4. Trap Pride: Pride will keep us from growing. Because when I pretend that I’ve got it all together then I don’t have it all together. When I have pride I am not teachable. Happy people never stop growing. How can I be a better spouse this year? How can I be a better parent? And how can I better serve my Lord and Savior this year? Antidote: Review where we need to grow: Reviews are healthy. Take a couple of minutes out of every day during your quiet time with God and do a spiritual daily checkup. Ask God where we need to grow. What do I need to work on? Where am I weak? Psalm 139:23-24 says, “Search me, O God, and know my heart; test me and know my anxious thoughts. Point out anything in me that offends you, and lead me along the path of everlasting life.” Paul said, “I don’t mean to say I’m perfect. I still haven’t learned all I should, but I keep working toward that day when I will finally be all that Christ saved me for and wants me to be. No, dear brothers, I’m still not all I should be…”(Philippians 3:12-13, LB)  Considering Paul’s spiritual legacy, it’s had to hear him say that he hasn’t arrived.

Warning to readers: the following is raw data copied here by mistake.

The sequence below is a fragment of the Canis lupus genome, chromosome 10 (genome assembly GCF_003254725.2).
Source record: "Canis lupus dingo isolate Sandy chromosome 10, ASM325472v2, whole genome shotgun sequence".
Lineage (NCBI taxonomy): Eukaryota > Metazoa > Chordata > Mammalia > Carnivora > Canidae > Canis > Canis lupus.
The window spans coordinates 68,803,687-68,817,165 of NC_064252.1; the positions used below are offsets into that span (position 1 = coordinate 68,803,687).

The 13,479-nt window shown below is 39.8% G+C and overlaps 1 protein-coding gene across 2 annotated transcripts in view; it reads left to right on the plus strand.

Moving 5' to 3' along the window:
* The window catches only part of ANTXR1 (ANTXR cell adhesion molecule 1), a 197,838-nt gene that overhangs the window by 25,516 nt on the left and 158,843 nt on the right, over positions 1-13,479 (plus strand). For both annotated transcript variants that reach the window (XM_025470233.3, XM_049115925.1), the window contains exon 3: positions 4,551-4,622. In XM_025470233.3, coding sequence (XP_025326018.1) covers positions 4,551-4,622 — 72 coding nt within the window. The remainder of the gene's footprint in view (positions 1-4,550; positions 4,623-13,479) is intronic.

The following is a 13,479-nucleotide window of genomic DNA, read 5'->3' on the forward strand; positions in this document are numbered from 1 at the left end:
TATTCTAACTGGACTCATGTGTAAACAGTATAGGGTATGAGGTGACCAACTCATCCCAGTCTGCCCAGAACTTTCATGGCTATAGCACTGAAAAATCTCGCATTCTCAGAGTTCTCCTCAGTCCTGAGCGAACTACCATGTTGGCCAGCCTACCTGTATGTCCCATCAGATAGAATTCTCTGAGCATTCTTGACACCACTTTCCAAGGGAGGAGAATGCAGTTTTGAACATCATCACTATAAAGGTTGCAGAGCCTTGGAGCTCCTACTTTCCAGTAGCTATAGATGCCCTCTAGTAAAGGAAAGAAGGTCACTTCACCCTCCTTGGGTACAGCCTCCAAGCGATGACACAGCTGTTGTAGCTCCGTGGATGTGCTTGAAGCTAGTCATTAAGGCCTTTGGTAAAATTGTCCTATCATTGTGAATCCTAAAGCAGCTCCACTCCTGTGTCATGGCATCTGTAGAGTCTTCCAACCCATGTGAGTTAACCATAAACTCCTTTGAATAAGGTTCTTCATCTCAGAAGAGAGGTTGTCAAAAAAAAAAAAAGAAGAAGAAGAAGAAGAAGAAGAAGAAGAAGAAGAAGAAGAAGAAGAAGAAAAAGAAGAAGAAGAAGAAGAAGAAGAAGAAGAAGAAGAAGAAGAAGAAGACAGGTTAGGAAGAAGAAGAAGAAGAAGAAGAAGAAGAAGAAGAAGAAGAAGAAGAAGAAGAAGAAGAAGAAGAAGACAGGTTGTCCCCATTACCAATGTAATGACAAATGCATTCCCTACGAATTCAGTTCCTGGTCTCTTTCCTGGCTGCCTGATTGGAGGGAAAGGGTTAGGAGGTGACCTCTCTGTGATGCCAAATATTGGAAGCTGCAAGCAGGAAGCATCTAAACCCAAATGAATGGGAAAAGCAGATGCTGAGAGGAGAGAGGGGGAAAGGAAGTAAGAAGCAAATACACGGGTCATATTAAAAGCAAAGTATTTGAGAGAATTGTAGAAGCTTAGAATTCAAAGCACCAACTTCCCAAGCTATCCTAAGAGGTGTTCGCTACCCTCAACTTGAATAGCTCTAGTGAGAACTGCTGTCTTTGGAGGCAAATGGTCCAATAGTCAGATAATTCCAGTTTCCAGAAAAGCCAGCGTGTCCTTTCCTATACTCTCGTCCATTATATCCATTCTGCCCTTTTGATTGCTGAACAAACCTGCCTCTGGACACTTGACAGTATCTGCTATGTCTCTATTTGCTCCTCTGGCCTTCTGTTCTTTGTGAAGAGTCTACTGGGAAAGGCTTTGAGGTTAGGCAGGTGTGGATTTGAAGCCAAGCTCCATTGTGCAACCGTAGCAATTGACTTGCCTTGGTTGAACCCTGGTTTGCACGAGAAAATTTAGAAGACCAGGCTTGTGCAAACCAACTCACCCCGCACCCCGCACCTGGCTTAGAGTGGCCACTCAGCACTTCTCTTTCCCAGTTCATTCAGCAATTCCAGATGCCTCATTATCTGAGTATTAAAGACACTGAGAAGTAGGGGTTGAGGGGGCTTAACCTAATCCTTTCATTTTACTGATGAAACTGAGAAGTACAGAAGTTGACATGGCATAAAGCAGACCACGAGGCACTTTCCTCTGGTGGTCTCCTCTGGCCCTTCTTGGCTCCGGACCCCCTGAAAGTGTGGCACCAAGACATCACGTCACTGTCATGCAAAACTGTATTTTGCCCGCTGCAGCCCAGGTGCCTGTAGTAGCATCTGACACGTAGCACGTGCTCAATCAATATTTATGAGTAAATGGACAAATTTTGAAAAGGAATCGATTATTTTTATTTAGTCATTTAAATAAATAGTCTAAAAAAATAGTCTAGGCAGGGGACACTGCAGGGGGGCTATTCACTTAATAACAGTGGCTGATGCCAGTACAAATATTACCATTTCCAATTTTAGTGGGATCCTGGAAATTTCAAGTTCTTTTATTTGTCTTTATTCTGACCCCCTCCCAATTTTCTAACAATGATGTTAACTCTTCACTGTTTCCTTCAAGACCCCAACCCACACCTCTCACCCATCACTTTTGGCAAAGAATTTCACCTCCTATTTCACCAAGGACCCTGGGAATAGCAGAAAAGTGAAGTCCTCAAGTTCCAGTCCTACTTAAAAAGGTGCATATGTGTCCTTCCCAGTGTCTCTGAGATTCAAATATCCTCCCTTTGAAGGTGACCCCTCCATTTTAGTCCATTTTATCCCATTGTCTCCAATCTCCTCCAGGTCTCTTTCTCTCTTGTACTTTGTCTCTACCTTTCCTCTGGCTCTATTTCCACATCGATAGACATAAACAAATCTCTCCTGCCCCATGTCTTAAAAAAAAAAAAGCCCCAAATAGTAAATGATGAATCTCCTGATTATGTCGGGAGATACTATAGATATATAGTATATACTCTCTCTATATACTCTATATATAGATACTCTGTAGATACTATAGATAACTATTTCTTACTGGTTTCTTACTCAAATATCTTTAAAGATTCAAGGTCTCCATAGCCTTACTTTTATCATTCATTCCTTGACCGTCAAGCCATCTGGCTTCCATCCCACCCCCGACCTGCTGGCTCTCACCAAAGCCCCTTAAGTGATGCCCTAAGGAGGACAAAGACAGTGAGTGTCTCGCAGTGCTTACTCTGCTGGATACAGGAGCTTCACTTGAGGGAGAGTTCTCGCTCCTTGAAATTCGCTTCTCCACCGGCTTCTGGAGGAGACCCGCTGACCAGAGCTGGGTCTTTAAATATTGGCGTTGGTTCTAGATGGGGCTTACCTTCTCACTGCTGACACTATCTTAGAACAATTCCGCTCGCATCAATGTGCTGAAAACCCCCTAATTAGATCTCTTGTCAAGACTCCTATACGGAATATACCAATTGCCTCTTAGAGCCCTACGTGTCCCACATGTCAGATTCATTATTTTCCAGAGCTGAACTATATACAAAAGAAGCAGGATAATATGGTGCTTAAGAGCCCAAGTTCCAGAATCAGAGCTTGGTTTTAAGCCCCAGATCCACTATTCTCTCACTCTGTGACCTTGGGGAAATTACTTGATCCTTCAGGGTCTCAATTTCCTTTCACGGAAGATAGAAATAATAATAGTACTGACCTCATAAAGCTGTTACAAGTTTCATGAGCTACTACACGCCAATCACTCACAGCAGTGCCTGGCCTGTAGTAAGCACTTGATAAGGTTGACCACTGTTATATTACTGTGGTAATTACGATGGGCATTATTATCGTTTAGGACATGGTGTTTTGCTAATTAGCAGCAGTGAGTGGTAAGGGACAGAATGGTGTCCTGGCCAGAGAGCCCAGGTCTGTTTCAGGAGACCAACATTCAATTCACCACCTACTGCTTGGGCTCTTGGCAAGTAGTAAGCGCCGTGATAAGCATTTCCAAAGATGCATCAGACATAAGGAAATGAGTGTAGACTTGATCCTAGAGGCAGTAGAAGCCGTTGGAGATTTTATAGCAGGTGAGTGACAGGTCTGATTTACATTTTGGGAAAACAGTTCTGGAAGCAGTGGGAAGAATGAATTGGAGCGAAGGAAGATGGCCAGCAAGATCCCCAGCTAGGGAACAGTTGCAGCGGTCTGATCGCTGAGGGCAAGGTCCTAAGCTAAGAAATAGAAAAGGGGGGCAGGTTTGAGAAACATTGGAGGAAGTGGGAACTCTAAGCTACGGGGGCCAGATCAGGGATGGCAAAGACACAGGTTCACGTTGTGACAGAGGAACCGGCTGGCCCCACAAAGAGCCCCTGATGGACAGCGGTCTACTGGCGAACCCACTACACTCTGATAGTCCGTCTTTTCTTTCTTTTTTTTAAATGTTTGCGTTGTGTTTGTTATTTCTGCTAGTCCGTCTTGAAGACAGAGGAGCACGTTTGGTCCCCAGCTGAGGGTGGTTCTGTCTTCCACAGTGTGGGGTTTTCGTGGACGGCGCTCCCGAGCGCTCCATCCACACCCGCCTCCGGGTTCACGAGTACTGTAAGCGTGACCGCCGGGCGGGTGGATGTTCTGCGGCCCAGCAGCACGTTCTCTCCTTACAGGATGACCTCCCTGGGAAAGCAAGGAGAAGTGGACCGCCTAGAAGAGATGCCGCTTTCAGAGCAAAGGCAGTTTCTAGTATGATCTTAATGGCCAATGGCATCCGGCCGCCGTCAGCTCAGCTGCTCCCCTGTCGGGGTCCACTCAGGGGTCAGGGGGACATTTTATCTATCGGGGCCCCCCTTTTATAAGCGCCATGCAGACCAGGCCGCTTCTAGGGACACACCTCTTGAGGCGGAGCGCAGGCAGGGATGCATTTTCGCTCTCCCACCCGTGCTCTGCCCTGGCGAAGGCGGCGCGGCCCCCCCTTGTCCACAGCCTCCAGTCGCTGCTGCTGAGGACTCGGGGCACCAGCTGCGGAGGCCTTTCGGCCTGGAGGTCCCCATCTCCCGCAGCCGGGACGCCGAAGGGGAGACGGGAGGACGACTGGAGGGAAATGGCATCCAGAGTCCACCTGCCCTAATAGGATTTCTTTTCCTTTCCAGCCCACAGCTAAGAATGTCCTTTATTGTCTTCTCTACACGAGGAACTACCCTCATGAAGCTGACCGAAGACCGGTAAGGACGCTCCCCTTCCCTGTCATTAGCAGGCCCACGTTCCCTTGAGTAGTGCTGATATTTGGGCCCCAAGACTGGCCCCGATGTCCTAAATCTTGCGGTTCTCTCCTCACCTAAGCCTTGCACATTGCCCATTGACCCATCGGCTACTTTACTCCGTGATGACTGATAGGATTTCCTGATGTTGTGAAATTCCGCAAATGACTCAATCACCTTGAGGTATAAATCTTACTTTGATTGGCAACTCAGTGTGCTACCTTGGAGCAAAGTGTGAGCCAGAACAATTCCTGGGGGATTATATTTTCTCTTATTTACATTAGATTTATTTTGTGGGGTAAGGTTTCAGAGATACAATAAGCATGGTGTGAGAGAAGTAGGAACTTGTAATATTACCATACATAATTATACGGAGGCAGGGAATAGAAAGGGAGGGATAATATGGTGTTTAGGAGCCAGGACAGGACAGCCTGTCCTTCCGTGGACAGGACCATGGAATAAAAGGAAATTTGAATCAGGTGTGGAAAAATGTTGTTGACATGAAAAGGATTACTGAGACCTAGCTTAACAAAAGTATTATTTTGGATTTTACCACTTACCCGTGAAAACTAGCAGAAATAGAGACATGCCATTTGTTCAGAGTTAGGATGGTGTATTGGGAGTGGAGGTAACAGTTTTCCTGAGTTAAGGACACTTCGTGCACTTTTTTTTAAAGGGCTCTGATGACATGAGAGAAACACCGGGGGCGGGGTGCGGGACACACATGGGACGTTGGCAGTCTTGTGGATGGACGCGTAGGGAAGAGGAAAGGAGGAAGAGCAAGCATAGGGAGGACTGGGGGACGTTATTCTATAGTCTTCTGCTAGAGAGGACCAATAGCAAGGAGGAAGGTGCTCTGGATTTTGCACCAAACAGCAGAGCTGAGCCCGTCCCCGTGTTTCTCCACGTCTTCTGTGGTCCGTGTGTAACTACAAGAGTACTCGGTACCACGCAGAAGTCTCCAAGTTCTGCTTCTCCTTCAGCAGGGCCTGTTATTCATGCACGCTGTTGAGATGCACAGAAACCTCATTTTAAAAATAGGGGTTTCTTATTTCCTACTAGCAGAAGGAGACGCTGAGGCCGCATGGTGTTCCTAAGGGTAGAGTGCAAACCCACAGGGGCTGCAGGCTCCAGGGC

5. The traps: regret, and unforgiveness: You’ve got to let go of regrets. Yes, there are things I would have done differently. Learn from them and don’t dwell on them. That’s the stuff that people have done to you. It can be hard to forgive people. But if you don’t, you get stuck in the past. There’s one other thing that’s going to keep you stuck in the past and cause you to be unhappy. That is not forgiving the person and moving on. Antidote: Forget what can’t be changed and focus on the future:  The past has a strong hold over many of us and yet at the same time we long to be free of it. Each time we relive the past in our thoughts we keep it alive even though it’s extremely painful.  That is a dead-end road; instead, look to the future with amazing hope. We have all been hurt in our past. Happiness requires letting go of the hurt and learning to forget. You can hold onto the past or you can be happy. Here’s what Paul says, “I am focusing all my energies on this one thing: Forgetting the past and looking forward to what lies ahead, I strain to reach the end of the race and receive the prize for which God, through Christ Jesus, is calling us up to heaven.” (Philippians 3:13-14)